What makes a bad movie?

Typically, a bad movie results from multiple elements coming together to produce a poor viewing experience for the filmgoer.  It doesn’t matter if it’s lousy acting, unusual out-of-place dialogue, choppy editing, cheap special effects or any other lackluster parts of the filmmaking process, when these pieces are arranged into what the director calls a “film”, the public will then see it as anything but.  At the very least, it’s referred to as bad.  Hobgoblins is bad. Tommy Wiseau’s legendary disaster The Room is bad.  Admittedly, films like these are so bad they’re often rather humorous (albeit unintentionally), but when it comes to the core execution of the filmmakers’ duties from start to finish, these movies are still quite bad.

Josh Trank’s Fantastic Four is not a bad movie. There, I said it.

There’s no need to go into extensive detail regarding the film’s troubled production, which includes reports of Trank’s allegedly erratic behavior on-set such as tension with nearly all the primary cast members and a number of clashes with 20th Century Fox over the direction of the film. In the latter case, this resulted in script re-writes, re-shoots, and a studio who allegedly took a promising director’s project and turned it into something...else.

Critics were quick to pounce on Fantastic Four, trashing nearly everything from the performances to the pacing.  It didn’t help that, the night before the film’s release, Trank took to Twitter to make mention of how his original version of the movie, which he claimed was better than the final product, would likely never see the light of day due to the studio’s meddling.  Taking this Tweet into consideration, the general public’s consensus was that this film was a tremendous mistake. 

The thing is, while Fantastic Four may be a strange film, it’s not a bad one.  In fact, it’s actually a bit fascinating for a number of reasons.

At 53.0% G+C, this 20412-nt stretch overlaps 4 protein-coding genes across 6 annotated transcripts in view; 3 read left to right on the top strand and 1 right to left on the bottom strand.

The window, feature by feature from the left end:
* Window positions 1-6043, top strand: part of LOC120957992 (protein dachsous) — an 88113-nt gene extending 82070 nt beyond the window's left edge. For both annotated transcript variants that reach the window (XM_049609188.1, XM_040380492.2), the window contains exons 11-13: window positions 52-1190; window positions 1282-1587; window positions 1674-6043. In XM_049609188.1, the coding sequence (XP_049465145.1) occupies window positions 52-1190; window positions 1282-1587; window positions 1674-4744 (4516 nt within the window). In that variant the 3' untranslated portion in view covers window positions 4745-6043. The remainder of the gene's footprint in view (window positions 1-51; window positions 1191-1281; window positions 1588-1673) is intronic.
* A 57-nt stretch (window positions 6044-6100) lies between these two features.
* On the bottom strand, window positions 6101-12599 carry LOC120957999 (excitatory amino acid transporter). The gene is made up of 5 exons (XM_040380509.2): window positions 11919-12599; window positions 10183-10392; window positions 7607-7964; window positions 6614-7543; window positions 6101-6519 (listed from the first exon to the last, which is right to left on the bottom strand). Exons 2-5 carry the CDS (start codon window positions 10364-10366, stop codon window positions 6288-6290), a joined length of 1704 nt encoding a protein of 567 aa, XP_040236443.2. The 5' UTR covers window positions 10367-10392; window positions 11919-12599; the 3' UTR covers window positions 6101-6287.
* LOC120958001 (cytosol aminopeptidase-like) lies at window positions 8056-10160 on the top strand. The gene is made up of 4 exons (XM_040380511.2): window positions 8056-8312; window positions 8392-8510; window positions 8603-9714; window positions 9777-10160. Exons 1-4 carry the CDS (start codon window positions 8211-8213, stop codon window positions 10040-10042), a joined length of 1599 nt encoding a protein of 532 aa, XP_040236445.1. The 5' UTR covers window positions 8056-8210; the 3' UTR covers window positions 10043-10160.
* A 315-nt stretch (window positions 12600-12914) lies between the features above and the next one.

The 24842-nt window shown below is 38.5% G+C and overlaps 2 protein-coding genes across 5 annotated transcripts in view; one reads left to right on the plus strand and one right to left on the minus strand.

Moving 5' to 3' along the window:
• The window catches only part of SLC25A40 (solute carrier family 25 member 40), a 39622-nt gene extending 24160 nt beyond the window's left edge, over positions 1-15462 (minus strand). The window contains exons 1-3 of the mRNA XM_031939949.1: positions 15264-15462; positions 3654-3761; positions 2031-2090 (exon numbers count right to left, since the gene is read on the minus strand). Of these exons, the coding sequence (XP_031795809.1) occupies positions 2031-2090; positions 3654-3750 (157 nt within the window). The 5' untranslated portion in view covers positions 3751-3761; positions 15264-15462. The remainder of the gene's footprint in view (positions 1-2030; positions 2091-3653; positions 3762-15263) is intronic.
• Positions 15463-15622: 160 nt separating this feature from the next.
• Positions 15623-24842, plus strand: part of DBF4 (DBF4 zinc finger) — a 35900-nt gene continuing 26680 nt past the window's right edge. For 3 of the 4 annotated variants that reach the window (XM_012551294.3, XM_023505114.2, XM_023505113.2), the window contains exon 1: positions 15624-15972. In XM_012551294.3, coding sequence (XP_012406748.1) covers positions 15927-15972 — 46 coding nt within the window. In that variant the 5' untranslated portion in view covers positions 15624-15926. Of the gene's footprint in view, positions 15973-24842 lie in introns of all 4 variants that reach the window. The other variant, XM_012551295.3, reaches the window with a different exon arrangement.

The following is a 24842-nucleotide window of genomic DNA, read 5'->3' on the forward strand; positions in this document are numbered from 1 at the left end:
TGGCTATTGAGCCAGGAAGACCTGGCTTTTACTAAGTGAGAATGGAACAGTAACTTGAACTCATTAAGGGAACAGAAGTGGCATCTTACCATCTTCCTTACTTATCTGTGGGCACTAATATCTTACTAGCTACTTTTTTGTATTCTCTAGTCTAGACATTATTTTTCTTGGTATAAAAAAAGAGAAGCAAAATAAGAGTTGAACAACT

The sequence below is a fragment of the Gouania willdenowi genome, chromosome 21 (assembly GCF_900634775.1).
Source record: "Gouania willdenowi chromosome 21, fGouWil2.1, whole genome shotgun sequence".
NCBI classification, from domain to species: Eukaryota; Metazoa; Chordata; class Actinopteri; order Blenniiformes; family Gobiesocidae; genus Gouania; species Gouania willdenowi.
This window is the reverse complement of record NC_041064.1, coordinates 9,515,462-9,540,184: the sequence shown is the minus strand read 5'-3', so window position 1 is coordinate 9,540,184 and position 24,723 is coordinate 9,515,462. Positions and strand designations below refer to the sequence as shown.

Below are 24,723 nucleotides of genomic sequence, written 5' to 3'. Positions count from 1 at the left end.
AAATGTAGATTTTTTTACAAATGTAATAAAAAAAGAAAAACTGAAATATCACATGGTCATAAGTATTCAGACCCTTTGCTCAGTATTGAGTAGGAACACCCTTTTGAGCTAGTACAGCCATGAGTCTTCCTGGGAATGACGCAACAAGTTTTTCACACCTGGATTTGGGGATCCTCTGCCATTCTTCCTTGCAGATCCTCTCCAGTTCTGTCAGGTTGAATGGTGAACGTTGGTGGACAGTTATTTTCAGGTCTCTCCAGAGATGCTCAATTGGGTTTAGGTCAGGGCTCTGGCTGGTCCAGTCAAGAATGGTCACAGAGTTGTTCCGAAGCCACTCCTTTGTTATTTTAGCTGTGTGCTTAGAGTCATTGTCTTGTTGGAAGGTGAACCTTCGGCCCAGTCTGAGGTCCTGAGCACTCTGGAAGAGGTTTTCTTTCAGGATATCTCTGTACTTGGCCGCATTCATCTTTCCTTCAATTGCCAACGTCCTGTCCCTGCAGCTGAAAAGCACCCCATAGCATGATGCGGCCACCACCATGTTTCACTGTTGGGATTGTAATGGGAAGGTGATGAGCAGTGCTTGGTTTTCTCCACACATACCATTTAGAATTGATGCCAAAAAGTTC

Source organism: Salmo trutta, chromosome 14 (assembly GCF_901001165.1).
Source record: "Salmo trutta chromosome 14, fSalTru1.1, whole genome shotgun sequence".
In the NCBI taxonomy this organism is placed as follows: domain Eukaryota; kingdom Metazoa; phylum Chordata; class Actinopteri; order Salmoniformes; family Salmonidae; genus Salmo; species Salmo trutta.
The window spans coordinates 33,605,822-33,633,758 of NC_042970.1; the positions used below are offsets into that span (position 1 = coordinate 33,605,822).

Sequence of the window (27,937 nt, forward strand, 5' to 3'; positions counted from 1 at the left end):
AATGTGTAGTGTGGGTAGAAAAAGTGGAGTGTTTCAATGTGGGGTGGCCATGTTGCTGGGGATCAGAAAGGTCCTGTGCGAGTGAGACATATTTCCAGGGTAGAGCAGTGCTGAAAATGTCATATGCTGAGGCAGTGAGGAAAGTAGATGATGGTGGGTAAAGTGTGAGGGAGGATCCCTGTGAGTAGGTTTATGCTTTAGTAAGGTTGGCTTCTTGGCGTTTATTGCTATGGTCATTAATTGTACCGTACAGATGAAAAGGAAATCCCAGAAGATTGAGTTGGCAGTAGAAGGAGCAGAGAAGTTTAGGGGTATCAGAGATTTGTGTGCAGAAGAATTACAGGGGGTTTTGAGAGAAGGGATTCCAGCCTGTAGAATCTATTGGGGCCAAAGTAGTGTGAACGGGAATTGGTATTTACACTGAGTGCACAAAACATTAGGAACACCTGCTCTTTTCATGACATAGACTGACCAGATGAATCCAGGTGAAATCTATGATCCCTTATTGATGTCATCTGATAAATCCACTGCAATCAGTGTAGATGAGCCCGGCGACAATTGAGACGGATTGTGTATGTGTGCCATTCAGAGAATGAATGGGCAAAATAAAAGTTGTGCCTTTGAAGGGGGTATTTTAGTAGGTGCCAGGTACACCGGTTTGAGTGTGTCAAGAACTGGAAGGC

The cliché-ridden plot deviates from the origin story adapted for the screen in 2005, this time taking a different page from the comics and removing the cosmic rays.  Reed Richards is a high school science prodigy who, along with his friend Ben Grimm, may have discovered a way to teleport to an alternate universe.  Recruited by the ambitious Dr. Storm and his daughter Sue, Reed is now given the resources to bring his dream to life, which includes assistance from Sue’s brother Johnny and brilliant outcast Victor Von Doom.  However, after completing the necessary device required to make the journey to what is referred to as “Planet Zero” (a change from the “Negative Zone” featured in the comics), Von Doom is left behind on Planet Zero following an unexpected cataclysm and the remaining four are accidentally gifted with unique powers.  Eventually, the also-superpowered Von Doom is recovered from the parallel dimension/planet as well-naturally, this newly self-crowned, "Dr.  Doom" declares his desire for worldwide destruction, prompting the four friends to come together in order to stop him.  You know, typical comic book stuff.

Watching the movie, you can tell the cast is trying-desperately-and why wouldn’t they?  The five main cast members, which includes Miles Teller (Whiplash, The Spectacular Now) as Reed Richards/Mr. Fantastic, Kate Mara (Brokeback Mountain, We Are Marshall, 127 Hours, The Martian) as Sue Storm/The Invisible Woman, Michael B. Jordan (TV’s Friday Night Lights, Trank’s 2012 found-footage superhero epic Chronicle, Fruitvale Station, Creed) as Johnny Storm/The Human Torch, Jamie Bell (The Adventures of Tintin, Snowpiercer, King Kong, Jumper) as Ben Grimm/The Thing and Toby Kebbell (TV’s Black Mirror, Dawn of the Planet of the Apes) as Victor Von Doom/Dr. Doom are all supremely talented and doing the best with the script they’ve been provided.  The special effects aren’t terrible either-while the Storm siblings’ and Richards’ powers don’t look all that different from the decent VFX presented ten years ago (not a bad thing), the advancement on The Thing’s appearance from what we saw on Michael Chiklis in 2005 deserves at least some recognition.  Additionally, as stated the entire cast is not at all mediocre by any means, however it’s Jamie Bell as The Thing who provides the best performance, employing motion-capture and some real emotion to portray a young man now drastically physically altered.